More problems with Oakland police radios

- It's happening again. The radio system for the Oakland Police Department has been going silent once more over the past month or so, and officers say losing their radios puts them in danger, especially because it means they can't call for help.

The  most recent failure lasted about 15 minutes, beginning at about 11 p.m. Friday.

Dispatchers suddenly one's talking to them.

"Can anyone copy radio?" one dispatcher says.

Dispatch tries every channel.

"Can Patrol 2 copy radio?"

But silence.

After more than three minutes, dispatchers give up. No one can talk to each other.

"It's one of the most dangerous situations you can ever deal with, right?" said David Cruise, the city of Oakland's former public safety systems advisor.

"You've got the inability to call for help in the field, and you have the inability to relay information from the 911 center to the field. So we already have a huge problem there."

With no other recourse, the dispatchers on Friday night instructed officers to meet with their sergeant, either at police headquarters downtown or the Eastmont substation in East Oakland.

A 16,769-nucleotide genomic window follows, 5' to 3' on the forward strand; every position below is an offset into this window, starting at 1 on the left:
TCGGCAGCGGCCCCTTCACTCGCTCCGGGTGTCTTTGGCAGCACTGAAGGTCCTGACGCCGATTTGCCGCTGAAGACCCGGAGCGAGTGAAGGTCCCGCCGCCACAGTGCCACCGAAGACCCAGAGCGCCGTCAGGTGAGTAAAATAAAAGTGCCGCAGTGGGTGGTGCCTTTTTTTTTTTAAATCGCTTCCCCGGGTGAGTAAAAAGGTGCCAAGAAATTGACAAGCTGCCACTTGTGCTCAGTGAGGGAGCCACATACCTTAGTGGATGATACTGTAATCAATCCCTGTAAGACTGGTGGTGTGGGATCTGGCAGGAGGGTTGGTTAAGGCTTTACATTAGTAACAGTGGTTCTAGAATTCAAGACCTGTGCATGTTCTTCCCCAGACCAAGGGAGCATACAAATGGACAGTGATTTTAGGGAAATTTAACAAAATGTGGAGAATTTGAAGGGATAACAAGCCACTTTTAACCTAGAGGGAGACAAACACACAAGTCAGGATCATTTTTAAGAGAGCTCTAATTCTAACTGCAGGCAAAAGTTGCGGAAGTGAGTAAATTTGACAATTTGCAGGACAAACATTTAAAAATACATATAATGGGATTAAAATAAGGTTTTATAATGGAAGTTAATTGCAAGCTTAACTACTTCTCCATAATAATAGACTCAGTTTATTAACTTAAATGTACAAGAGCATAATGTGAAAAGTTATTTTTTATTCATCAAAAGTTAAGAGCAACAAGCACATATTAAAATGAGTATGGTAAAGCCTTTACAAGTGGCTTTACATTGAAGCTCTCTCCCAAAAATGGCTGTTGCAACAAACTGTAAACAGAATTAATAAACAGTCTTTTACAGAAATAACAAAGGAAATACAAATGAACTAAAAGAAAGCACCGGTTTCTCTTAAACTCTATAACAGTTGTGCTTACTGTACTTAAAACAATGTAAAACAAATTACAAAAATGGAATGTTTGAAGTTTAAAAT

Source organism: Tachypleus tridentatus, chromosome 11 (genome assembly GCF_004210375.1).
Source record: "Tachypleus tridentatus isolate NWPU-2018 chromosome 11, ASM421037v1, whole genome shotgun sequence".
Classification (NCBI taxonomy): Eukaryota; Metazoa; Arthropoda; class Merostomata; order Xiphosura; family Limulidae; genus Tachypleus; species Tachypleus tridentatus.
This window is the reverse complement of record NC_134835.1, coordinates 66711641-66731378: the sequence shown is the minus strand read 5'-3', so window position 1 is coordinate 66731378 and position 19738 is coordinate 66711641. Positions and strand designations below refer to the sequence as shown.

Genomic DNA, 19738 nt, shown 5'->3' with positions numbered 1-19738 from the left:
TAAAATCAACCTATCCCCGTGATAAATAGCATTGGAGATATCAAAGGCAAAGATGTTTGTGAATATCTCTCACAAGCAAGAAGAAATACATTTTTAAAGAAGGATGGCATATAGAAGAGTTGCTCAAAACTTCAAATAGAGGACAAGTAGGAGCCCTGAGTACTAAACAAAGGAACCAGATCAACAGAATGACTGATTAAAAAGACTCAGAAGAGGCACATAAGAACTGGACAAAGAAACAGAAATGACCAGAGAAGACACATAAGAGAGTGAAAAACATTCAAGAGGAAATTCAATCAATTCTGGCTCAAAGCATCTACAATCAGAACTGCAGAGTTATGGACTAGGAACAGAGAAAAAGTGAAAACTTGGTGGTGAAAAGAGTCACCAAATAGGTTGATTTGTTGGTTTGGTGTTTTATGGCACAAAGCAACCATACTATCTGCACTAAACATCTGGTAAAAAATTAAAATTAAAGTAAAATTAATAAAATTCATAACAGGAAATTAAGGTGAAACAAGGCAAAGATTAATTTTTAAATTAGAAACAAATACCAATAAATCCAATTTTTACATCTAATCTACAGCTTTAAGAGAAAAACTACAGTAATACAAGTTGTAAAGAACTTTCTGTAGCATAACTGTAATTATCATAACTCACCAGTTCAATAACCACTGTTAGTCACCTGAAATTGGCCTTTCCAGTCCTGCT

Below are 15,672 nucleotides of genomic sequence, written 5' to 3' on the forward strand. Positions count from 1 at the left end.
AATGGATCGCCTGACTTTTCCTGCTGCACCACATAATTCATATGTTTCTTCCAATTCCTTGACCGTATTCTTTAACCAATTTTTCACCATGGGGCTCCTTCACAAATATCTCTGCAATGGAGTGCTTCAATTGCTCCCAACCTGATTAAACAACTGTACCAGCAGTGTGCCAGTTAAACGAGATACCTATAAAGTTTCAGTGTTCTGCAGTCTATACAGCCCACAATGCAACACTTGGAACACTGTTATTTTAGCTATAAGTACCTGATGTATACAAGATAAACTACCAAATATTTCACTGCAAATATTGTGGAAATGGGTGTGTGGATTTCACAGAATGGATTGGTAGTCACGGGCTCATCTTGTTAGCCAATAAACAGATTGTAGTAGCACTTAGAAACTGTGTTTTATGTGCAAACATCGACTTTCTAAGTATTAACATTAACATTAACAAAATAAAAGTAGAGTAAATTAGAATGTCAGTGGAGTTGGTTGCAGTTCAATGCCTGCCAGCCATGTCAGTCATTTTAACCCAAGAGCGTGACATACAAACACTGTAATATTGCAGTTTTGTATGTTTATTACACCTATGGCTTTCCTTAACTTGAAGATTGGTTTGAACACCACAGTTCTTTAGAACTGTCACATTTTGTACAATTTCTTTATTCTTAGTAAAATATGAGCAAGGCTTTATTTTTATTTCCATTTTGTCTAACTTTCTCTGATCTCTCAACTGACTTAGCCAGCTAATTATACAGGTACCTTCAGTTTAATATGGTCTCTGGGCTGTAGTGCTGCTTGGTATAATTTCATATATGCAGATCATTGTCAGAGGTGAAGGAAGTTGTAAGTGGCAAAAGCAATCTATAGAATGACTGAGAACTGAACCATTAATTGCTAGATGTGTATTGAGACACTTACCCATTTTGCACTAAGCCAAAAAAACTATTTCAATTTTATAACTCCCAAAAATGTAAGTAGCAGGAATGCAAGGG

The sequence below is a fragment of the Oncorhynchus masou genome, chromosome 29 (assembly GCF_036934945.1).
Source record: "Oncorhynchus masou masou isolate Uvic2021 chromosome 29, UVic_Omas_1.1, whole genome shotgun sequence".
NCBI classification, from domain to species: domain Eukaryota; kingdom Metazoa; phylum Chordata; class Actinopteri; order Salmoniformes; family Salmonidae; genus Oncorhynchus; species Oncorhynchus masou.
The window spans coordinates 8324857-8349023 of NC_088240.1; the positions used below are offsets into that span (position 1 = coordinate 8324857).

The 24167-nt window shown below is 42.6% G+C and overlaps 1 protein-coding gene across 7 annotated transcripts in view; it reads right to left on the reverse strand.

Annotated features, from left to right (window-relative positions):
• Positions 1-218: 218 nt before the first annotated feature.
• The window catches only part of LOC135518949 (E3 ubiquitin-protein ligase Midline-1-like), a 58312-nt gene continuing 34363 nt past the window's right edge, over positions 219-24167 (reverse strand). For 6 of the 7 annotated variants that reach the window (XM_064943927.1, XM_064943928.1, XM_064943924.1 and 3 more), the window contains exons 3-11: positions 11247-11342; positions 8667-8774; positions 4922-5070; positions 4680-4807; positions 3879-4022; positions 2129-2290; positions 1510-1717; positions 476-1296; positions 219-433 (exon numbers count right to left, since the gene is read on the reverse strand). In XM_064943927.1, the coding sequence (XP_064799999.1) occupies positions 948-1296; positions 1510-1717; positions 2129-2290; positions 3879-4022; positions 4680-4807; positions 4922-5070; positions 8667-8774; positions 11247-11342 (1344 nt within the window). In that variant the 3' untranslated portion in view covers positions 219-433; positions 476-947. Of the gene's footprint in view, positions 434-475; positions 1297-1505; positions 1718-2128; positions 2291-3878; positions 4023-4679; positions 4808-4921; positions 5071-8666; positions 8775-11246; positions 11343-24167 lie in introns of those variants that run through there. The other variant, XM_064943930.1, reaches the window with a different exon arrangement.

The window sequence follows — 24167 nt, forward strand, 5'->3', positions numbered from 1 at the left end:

Dispatch tells the sergeants to call them -- once they know that their officers are safe.

"All sergeants 914 (call dispatch) when all your units are accounted for."

It's the latest problem for Oakland police's troubled radio system, and officers say they are tired of breakdowns that jeopardize their safety. 

In 2012, the radios even went down during a visit by President Obama.

Cruise, who left the city last year, says the department is transitioning to a new East Bay regional radio system. But it's been two years since the city first authorized that change.

"So i think, really for the residents, for the first responders' sake, the city needs to treat this like an emergency and get those radios onto the east bay regional network as quickly as possible," Cruise said.

Oakland police officials declined to go on camera today.

But KTVU has obtained an internal memo from Chief Sean Whent telling his officers that the system failed because of a "malfunction of the control channel." When that happens, the whole network goes down. No channels work.

The chief said the department is trying to speed up the transition to the new radio system.

He wrote, "I share your frustration and am in regular contact with city technology staff and the city administrator trying to expedite this process. As more information becomes available, we will update you."

And regular updates, of course, are important. Without constant communication, officers are in the dark.

Oakland City Administrator Sabrina Landreth issued a statement today saying city staff has been "urgently working" to make sure the current system is reliable while at the same time transitioning over as soon as possible to the new radio system by this spring.

For now, they say they've set up a contingency system using back-up radios in case of an emergency.


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